Every section of this book has insightful learning for everyone. From the creation and use of the risk categorization and definition (RCD) tool, to qualitative assessments, to risk quantification, to decision making, to disclosure, to governance,... there are solid methods throughout the entire book.
I highly recommend this book whether you already have an ERM program in place, like I do, or if you are just starting out. Enjoy!
I was lucky enough to get my hands on a copy of this book the week it was published. I have to say, I agree with Dave Ingram's quote on the back cover that this may very well be the only ERM book you will ever need.
This is a practical book that will give the reader an education that can be applied to real risk management challenges. So many books on subjects such as ERM seem to dance around the main points without giving the reader enough information to actually do anything with it. Not so with this one. Segal masterfully lays out his definitions of risk and ERM early in the book, lays out the fundamentals of the value based ERM framework and how it overcomes the three core challenges to ERM implementation. Those three core challenges are:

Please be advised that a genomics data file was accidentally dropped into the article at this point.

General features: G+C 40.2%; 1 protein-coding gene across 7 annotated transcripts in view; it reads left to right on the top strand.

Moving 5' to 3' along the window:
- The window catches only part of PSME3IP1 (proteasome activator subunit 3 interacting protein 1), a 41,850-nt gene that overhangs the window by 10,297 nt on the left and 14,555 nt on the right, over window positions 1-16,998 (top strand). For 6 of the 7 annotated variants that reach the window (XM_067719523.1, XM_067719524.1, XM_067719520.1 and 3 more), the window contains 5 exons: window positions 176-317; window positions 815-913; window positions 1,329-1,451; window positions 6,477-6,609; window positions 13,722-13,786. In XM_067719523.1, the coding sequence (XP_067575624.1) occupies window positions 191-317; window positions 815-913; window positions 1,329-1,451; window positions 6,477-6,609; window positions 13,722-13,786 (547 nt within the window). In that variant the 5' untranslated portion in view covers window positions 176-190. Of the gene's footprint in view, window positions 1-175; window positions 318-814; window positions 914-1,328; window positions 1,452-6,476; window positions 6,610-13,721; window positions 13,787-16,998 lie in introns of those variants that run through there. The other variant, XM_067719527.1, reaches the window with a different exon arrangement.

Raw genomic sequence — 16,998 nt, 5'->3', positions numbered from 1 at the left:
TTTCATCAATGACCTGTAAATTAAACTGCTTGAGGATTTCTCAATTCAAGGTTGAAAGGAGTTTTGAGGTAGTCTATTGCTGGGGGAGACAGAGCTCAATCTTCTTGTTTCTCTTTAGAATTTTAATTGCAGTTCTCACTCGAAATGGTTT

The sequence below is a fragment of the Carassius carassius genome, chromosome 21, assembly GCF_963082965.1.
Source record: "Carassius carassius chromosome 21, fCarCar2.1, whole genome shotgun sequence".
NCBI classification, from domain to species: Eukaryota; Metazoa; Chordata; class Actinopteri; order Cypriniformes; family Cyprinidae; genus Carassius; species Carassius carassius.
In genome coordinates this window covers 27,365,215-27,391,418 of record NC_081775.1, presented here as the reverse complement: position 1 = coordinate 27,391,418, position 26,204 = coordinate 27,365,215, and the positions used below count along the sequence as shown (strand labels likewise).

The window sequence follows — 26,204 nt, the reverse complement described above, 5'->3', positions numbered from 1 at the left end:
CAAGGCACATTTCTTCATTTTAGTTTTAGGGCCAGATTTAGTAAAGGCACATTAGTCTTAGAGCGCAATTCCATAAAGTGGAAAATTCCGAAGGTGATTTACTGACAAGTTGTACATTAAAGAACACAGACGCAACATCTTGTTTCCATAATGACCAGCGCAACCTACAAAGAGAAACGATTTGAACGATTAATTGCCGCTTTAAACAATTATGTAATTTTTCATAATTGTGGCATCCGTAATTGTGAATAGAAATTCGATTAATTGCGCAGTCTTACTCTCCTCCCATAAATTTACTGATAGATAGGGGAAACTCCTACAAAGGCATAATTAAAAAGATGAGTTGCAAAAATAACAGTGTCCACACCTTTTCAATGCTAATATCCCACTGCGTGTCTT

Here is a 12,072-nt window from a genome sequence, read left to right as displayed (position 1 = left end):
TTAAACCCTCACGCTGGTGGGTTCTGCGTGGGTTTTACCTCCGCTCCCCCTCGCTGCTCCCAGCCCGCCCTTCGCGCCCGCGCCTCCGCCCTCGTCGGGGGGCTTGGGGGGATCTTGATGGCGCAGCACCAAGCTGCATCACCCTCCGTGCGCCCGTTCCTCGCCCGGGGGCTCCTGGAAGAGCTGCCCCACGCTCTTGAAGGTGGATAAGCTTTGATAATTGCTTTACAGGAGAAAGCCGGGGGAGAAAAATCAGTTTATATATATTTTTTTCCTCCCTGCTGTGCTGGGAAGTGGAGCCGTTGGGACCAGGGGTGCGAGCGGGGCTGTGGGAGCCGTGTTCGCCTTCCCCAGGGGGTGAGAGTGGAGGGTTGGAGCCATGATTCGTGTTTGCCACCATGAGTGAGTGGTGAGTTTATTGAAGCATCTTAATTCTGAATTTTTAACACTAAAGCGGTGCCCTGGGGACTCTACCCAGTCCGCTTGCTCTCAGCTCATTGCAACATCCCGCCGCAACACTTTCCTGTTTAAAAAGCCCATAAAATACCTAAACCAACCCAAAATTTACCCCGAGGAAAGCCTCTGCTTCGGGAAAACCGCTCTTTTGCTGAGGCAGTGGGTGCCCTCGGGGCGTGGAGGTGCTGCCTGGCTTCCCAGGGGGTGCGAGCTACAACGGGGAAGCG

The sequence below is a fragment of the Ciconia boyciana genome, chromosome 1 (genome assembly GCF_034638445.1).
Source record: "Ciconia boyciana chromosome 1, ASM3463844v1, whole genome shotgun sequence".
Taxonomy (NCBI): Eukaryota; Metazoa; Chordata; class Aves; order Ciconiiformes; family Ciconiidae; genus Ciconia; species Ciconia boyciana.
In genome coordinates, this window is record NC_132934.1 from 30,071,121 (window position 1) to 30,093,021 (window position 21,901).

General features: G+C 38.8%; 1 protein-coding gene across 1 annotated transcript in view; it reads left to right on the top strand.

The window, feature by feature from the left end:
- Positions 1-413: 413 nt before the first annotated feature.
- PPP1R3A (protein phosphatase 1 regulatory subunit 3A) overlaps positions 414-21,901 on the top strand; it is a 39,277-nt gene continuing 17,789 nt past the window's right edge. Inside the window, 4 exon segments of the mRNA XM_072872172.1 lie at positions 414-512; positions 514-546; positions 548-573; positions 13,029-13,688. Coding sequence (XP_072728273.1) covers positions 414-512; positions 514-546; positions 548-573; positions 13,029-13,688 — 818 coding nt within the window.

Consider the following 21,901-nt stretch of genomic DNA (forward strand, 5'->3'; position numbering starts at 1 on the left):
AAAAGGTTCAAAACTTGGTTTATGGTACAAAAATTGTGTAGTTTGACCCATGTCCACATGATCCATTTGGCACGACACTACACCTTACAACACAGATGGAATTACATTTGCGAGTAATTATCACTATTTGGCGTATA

1. Inability to quantify strategic and operational risks
2. Unclear definition of risk appetite
3. Lack of integration of ERM into decision making
Segal's approach to ERM does indeed overcome those challenges. He goes on to discuss how to actually design and implement a framework and how to use ERM to improve the value of an organization to its stakeholders. Segal is not saying there is only one right way to do ERM - that just isn't true - he is showing you how to think about it and how to approach it so that you can design and implement a succesful ERM program that meets your organization's challenges. I also really like the way he stresses that one should not fall down the rabbit hole of building beautiful sophisticated detailed models that do not add value commensurate with the effort involved in constructing them, or that provide what I call "delusional exactitude". He makes it very clear that the whole point of ERM is management, not modeling (though you need models of some sort); ERM is useless if it does not assit in decision making and add value to the enterprise, and this should never be forgotten by those directing the ERM process.